The court noted that that complaint alleged “(1) that there was a report of sexual assault; (2) that Plaintiff was subject to an investigatory process because of report of sexual assault; and (3) that the result of that process was a finding that Plaintiff had violated Liberty’s Policy on Sexual Harassment, Discrimination, and Assault.” The court held that a reasonable interpretation of the press release would be that Jackson “committed some form sexual assault.” The allegations were therefore sufficient to state a valid prima facie case.
One interesting argument made by Liberty was that it was merely complying with the Family Educational Rights and Privacy Act (“FERPA”), 20 U.S.C. § 1232g. FERPA provides, in relevant part, that “Nothing in this section shall be construed to prohibit an institution of postsecondary education from disclosing the final results of any disciplinary proceeding,” including “the name of the student, the violation committed, and any sanction imposed by the institution on that student.” (See 20 U.S.C. § 1232g(b)(6)(C)(i)). The court responded that while this is true, FERPA does not mandate a press release of the sort issued by Liberty, and that, in any event, it does not immunize such statements from defamation claims.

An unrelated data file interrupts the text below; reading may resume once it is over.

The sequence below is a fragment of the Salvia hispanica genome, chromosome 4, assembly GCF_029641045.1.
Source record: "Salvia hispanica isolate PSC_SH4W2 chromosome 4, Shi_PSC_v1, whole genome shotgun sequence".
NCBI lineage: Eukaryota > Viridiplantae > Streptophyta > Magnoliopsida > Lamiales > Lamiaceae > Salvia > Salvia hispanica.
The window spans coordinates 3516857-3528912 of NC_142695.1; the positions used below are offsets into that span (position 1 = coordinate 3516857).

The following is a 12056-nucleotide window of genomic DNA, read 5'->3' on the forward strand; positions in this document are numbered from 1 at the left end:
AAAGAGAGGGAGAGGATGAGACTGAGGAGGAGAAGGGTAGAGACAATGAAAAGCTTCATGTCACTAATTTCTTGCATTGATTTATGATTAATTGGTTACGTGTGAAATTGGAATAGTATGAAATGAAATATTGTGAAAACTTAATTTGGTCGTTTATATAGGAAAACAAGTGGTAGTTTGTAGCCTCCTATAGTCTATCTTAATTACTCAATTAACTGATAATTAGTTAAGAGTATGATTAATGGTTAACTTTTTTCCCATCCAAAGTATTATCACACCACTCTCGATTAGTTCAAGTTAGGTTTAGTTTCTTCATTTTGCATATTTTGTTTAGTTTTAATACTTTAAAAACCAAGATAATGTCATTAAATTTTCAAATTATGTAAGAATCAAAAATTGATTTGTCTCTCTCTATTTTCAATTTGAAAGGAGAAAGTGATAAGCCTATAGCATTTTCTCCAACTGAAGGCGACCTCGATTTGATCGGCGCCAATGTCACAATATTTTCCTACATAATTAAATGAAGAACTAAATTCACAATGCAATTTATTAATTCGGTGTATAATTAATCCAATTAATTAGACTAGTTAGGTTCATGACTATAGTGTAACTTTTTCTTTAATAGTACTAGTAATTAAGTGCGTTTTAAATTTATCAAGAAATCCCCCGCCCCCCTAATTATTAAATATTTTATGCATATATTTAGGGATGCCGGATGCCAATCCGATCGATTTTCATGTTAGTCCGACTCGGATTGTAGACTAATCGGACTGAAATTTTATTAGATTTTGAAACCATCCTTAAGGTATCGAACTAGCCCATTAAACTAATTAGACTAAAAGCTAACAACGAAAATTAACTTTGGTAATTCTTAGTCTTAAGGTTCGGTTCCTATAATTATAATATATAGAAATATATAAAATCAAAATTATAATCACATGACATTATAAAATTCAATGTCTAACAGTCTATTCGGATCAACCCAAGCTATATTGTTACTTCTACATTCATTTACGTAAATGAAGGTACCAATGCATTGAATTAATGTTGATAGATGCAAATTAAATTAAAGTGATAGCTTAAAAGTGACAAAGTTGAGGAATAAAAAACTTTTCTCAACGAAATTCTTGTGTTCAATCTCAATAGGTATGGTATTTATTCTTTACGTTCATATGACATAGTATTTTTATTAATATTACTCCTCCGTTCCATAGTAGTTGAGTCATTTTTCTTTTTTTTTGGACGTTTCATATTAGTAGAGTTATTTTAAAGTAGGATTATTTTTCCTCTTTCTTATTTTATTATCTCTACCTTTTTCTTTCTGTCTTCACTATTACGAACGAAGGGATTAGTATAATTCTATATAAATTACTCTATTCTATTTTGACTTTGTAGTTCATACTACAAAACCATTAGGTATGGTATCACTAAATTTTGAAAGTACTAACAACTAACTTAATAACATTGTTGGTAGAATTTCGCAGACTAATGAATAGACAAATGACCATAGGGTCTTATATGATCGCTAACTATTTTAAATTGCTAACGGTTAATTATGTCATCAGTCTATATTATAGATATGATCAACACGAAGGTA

With respect to Jackson’s claims against Browning herself (i.e., those based on the allegedly false report made to the university), Browning made two key arguments in support of dismissal: (1) that the claim was defective because it failed to plead the exact words she allegedly used; and (2) that her statements to the university were protected by a qualified privilege. The court rejected both arguments.
Although true that defamation claims in Virginia state court must include the exact words upon which the claim is based, federal courts have held that the relevant pleading standard is governed by Federal Rule of Civil Procedure 8, which does not require such specificity. On the matter of qualified privilege, the court found that there were sufficient non-conclusory allegations that Browning’s statements about Jackson were made with malice (e.g., her “Fuck LU” Snapchat post threatening to “take down” the entire football team).
Whether she actually acted with malice will ultimately be up to the jury to decide.